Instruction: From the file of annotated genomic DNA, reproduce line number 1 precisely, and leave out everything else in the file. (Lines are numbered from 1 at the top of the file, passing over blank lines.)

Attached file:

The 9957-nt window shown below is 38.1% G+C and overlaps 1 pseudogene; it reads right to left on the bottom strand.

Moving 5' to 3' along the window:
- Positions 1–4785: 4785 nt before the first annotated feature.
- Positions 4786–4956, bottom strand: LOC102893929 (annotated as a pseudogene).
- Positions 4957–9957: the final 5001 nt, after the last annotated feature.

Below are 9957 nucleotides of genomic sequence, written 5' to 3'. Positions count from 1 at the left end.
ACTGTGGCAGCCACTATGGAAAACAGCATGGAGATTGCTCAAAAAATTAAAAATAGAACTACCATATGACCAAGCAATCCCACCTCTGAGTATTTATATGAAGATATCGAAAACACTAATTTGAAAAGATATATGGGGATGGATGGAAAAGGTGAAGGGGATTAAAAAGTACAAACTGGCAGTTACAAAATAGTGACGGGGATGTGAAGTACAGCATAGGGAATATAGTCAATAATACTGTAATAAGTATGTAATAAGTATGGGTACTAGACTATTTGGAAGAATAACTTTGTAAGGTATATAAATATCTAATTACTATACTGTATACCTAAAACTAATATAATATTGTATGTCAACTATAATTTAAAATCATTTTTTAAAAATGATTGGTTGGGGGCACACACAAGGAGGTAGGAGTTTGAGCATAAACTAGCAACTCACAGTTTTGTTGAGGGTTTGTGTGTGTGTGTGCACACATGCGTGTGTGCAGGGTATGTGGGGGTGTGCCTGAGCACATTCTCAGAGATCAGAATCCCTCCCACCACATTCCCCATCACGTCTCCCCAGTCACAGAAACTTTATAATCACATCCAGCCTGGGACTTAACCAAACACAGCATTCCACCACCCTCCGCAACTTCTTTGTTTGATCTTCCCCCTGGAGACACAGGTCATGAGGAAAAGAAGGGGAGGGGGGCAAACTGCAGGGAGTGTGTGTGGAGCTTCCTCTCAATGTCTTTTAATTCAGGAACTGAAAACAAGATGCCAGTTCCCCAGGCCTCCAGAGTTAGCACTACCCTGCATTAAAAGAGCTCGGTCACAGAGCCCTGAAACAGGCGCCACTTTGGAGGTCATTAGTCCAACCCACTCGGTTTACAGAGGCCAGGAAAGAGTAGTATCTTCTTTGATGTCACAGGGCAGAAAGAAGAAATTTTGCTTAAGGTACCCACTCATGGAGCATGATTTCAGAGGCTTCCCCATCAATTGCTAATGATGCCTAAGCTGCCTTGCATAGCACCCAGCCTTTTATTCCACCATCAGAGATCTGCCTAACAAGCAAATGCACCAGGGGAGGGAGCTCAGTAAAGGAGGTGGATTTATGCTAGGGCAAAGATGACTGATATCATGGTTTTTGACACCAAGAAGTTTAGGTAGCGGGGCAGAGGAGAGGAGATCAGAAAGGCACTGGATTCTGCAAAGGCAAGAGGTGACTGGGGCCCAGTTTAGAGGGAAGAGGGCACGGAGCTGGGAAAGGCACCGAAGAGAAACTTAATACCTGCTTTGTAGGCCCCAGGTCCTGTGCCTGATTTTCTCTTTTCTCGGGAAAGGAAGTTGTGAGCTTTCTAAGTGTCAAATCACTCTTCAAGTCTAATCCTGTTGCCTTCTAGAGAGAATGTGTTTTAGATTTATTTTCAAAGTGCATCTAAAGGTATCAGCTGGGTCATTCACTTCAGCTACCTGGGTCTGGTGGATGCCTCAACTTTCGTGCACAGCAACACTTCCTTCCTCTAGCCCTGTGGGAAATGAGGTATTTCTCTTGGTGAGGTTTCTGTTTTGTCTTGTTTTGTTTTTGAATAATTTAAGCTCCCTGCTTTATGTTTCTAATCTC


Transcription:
The 9957-nt window shown below is 38.1% G+C and overlaps 1 pseudogene; it reads right to left on the bottom strand.